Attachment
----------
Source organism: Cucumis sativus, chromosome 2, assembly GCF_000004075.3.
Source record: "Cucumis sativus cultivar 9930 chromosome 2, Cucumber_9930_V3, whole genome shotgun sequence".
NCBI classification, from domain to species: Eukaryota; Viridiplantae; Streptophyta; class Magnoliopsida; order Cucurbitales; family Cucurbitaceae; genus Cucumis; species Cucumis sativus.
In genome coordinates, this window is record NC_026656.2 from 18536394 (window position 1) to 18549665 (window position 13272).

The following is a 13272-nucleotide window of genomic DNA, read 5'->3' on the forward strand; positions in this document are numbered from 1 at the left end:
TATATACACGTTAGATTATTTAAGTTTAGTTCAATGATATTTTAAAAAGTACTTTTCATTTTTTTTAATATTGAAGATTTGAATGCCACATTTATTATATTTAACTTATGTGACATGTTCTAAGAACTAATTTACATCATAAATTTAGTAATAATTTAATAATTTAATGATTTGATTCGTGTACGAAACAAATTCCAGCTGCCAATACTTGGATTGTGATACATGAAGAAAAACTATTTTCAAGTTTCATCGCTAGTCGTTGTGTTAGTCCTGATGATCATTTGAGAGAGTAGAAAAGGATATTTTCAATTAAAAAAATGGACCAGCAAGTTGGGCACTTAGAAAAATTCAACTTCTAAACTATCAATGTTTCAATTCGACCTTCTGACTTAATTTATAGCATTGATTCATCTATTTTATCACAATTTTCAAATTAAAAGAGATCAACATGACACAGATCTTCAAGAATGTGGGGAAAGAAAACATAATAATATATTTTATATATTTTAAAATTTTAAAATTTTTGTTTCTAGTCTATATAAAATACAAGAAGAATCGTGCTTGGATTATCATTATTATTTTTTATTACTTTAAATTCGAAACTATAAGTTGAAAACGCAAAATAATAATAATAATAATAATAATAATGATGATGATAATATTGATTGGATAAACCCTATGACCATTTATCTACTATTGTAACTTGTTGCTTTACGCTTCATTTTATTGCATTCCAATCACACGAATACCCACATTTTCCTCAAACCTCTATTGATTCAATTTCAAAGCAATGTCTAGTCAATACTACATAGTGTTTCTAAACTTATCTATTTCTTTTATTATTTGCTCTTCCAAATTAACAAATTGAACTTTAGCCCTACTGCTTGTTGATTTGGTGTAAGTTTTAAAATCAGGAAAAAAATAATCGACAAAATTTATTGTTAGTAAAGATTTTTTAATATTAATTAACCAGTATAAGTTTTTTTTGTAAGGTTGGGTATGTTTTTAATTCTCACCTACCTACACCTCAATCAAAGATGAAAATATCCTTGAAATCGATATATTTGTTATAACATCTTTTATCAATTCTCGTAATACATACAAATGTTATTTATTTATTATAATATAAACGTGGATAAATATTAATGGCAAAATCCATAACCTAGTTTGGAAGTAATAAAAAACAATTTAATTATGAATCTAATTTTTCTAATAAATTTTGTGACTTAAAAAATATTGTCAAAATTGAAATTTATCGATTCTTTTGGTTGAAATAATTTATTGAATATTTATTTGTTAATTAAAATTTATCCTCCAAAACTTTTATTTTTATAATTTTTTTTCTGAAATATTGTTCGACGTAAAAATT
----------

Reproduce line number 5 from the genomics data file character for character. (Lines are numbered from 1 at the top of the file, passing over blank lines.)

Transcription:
The following is a 13272-nucleotide window of genomic DNA, read 5'->3' on the forward strand; positions in this document are numbered from 1 at the left end: